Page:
Following three stray dogs through the streets of Istanbul, Stray takes us on a beautiful and soulful journey.
Elizabeth Lo’s stunning documentary begins with a quotation from the Greek philosopher, Diogenes of Sinope (360 BC): “Human beings live artificially and hypocritically and would do well to study the dog”. Filmed in Istanbul and across Turkey between 2017-2019, Lo does just that - studying gorgeous floofs Zeytin, Nazar and Kartal and considering what their daily (and nightly) experiences reveal about humanity.
Without the need for exposition or narration, Lo creates an intimate portrait of the city. Stray also highlights some of society's most overlooked areas. A wife laments her loveless marriage, a street protest demands equality for women, young refugees exist without sanctuary.
Through these observations, Stray explores what it means to live - like Zeytin, Nazar and Kartal - without status or security.
Using stray dogs to examine these issues is no mean feat. Lo’s work is incredibly impressive - particularly as she directed, produced, filmed and edited her documentary. Stray left me in awe, wondering how she had achieved many of her stunning shots.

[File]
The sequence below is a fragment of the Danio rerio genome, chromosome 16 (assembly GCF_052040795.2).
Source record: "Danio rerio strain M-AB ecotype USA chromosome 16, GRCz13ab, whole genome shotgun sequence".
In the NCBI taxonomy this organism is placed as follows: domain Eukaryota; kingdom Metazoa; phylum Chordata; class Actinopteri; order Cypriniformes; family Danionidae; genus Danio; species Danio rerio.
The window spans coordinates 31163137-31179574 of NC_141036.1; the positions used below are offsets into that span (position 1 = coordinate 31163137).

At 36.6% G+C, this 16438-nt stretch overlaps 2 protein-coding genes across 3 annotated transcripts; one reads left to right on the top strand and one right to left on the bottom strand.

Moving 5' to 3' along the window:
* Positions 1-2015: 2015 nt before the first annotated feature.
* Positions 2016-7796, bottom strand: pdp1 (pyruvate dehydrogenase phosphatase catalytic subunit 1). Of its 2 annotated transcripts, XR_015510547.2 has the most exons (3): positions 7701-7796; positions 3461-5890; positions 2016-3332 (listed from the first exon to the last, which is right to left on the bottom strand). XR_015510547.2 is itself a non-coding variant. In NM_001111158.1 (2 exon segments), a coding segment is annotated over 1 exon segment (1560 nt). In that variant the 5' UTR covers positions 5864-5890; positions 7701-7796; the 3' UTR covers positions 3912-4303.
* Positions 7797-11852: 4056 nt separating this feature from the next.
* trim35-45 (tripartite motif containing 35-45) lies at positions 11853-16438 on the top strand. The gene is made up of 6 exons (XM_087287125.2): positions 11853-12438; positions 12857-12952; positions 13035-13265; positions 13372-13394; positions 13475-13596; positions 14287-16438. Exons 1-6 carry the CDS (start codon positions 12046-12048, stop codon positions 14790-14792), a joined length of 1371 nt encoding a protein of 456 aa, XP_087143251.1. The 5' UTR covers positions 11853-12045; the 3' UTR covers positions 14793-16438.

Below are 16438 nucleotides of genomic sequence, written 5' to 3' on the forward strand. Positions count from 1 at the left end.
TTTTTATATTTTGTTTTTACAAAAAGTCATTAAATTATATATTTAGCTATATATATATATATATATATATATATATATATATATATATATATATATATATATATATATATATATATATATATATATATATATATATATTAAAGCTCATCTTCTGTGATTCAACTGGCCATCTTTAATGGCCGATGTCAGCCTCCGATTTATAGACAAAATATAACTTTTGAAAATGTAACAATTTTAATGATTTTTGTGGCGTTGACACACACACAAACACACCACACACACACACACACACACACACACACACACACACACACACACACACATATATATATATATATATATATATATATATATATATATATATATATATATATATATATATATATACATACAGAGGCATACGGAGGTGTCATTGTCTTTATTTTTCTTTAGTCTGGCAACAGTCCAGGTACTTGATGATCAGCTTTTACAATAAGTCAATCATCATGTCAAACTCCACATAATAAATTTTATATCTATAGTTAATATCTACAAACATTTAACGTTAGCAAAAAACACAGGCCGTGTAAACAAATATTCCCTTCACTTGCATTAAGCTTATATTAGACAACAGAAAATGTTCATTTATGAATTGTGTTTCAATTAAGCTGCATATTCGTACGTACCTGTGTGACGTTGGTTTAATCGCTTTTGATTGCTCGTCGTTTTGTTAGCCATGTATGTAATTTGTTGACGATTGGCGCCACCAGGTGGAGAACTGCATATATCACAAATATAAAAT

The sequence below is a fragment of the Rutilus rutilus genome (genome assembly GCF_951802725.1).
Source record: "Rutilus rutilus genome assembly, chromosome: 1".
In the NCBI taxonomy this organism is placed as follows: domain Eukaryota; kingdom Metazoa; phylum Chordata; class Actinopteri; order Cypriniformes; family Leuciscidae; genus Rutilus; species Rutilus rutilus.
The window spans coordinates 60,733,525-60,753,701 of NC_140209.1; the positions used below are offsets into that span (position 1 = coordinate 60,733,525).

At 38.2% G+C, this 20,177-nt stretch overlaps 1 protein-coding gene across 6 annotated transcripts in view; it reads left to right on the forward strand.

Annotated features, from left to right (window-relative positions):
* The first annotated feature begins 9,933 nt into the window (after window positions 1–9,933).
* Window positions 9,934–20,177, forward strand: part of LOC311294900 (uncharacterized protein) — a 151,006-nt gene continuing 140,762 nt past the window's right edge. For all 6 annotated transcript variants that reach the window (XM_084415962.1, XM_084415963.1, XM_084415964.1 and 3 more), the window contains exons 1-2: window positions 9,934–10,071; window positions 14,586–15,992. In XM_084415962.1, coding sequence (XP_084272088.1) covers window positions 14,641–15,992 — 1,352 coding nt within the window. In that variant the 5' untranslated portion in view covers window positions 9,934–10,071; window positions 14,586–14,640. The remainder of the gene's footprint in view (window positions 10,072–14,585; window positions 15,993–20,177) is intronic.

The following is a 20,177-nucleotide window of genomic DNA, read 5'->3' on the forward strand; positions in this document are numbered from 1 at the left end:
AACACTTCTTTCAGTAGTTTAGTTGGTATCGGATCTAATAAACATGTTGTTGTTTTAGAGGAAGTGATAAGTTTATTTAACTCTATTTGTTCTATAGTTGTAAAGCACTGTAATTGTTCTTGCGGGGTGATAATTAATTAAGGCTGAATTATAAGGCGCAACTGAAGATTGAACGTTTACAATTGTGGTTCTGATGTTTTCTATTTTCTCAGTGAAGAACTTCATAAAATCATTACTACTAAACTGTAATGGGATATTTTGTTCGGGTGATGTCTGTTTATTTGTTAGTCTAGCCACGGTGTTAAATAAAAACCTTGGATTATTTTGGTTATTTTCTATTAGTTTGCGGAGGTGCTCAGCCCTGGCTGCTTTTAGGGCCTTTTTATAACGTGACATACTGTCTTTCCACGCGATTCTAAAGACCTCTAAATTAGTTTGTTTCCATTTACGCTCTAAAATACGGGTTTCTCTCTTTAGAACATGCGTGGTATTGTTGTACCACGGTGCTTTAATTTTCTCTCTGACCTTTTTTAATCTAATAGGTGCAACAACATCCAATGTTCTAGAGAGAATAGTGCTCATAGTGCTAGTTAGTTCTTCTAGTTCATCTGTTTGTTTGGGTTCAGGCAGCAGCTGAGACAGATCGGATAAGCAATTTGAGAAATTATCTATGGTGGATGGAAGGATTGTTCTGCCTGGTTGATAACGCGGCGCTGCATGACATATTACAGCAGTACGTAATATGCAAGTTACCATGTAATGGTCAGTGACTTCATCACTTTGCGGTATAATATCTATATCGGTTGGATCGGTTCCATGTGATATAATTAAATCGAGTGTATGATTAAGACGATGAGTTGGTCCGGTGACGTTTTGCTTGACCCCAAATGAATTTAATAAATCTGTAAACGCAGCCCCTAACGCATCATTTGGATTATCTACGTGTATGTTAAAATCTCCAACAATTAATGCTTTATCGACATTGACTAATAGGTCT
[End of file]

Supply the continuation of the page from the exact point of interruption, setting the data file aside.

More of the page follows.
The camera is positioned to give us a dog’s eye view of the world (reminding me, of course, of Kedi - Ceyda Torun’s brilliant documentary about the thousands of cats who also roam Istanbul). The experience - accompanied by the film’s wonderful score - is joyous, uplifting and surprisingly moving.
Meanwhile, Stray features mesmerising close-ups of Zeytin, Nazar and Kartal. They have such soulful eyes, such expressive ears. Scenes of stillness are combined with propulsive moments of motion - following the dogs as they run through the streets in search of food and company.
In no time at all, we are fully invested in Zeytin, Nazar and Kartal’s lives. Of course, any film featuring a dog can cause no small amount of anxiety about their wellbeing. There’s an entire website devoted to the issue (doesthedogdie.com). It is a relief, therefore, to read the onscreen text at the beginning of Stray. It informs us that Turkey is one of the few countries in the world where it is illegal to euthanize or hold capture any stray dog. Phew.
It is also a relief to witness the film's many heartwarming moments of kindness. A hand pats Zeytin’s head, a refuse collector ensures that bones are fairly distributed, construction workers prepare food for a group of puppies. By the end of Lo’s wonderful documentary, we desperately want a happy ending for Zeytin, Nazar and Kartal. We want them to find a place of safety - a warm place to shelter with food and water.
Then, as Lo’s camera returns to the group of young refugees living on the streets, we are encouraged to remember that these stray dogs are not the only ones in need of such basic care.